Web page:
The description to this point has presumed operation in the "auto" mode, with switch 141 in the illustrated position. If switch 141 is placed in the "non-auto" mode, the 5.1 volt regulated voltage is applied through resistor 146 to cause transistor 144 to conduct regardless of the control signal voltage. This will prevent operation of the clock in the manner previously described. To operate the clock, switch 150 can be closed grounding the base of transistor 144. With transistor 144 not conducting, capacitors 104, 105 and 142 will charge and the unijunction will eventually fire. The speed of the clock in this mode, however, will be slow due to the fact that switch 141 places the capacitor 142 on the other side of diode 143. It should be noted that even in this mode of operation, rapid channel skipping still occurs for those channels which have their channel skip switches (31-38) in the dotted line position. Transistor 106 will still control whether or not the additional capacitance is connected in the circuit with capacitor 104.

In FIG. 5 there is illustrated a circuit for giving preference to certain channels. This circuit can be directly added to the circuit of FIG. 3. The effect of the circuit is to cause the channel scanning to always begin at a selected channel after a received carrier wave ceases. The circuit uses TTL NAND gates, preferably Motorola MC 7400 P integrated circuit, whereas DTL power NAND gates such as Motorola M C 858 P are used as inverting amplifiers 41-48 in FIG. 3.

During normal scanning, input a of a gate 504 is positive due to the inverting of the control signal by transistor 500 and its associated resistors 501 and 502. Input b of gate 505 alternates between positive and ground, being ground when the preferred channel is scanned (due to the inverting of gate 506). Switch 550 can select among any one of the shift register outputs to make any one the outputs preferred. A positive voltage can also be selected to defeat the operation of the circuit of FIG. 5. The output of gate 504 will be ground and the output of 505 will be positive.

Similarly, input a of gate 508 is positive, because input b of gate 503 is ground, and input b of gate 509 will alternate between positive and ground; thus the output of gate 508 will be ground. Resistor 135 connects the output of gate 508 to the base of transistor 135 (FIG. 3) at point P. When the output of gate 508 is ground, transistor 135 operates normally. When the output of gate 508 is positive, transistor 135 is biased to conduct and the clock is caused to run at a fast rate.

When a signal is received, the control signal goes positive, causing input a of gate 504 to be grounded, thus reversing the outputs of gates 504 and 505. Input a of gate 503 will be ground because the clock will be stopped, thus the output of gate 503 will remain positive and the output of gate 508 will remain ground. Assuming that the signal was not being received on the selected channel, when the positive control signal ceases the output of gate 504 remains positive. When the first clock pulse occurs, both inputs to gate 503 will be positive, thus causing the input a of gate 508 to be ground. This causes the output of gate 508 to be positive, resulting in operation of the clock at fast rate.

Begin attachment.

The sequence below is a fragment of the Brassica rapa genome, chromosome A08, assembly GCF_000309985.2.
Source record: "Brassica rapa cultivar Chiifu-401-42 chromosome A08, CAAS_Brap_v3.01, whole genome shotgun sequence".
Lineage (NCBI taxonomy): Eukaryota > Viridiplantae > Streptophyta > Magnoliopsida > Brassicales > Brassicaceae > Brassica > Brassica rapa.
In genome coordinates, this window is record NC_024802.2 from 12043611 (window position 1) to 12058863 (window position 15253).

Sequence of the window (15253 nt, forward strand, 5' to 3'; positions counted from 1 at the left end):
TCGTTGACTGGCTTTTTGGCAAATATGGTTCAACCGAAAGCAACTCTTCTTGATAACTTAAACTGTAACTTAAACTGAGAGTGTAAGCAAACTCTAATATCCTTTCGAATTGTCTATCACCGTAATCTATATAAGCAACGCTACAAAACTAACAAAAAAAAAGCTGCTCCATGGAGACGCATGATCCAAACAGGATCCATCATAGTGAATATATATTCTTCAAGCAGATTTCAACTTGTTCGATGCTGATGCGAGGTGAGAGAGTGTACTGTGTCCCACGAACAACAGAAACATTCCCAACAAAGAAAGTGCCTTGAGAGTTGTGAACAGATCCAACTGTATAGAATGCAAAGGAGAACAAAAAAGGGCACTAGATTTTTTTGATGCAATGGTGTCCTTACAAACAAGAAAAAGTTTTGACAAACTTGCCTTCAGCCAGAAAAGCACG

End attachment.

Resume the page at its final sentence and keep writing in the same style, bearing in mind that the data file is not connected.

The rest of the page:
When the preferred channel is reached, the b inputs of gates 505 and 509 are grounded, thus causing the outputs of gates 504 and 508 to become grounded. This allows transistor 135 to function normally again. Of course, if the preferred channel has its channel skip switch (31-38) in the dotted line position, the clock will continue to operate at fast rate until a channel is reached which has its channel skip switch in the solid line position. It is clear from the operation of the circuit that not only is the specific channel selected given preference, but each succeeding channel has a lesser chance of being scanned. For example, if the channels are arranged in order of decreasing preference from the preferred channel 1, the receiver will always choose a more desired channel over a less desired channel if carriers are present on both when scanning is resumed following reception of a carrier wave on a third channel.

While it has been stated that the fast clock is faster than the response time of the local oscillator and control signal circuit, it is not necessary for this to be the case because the control signal cannot stop the clock unless the shift register output which is "on" has its switch in the solid line position. Clearly, this clock circuit could be used when switching among a plurality of local oscillators as well as when switching among crystals in a multi-frequency oscillators.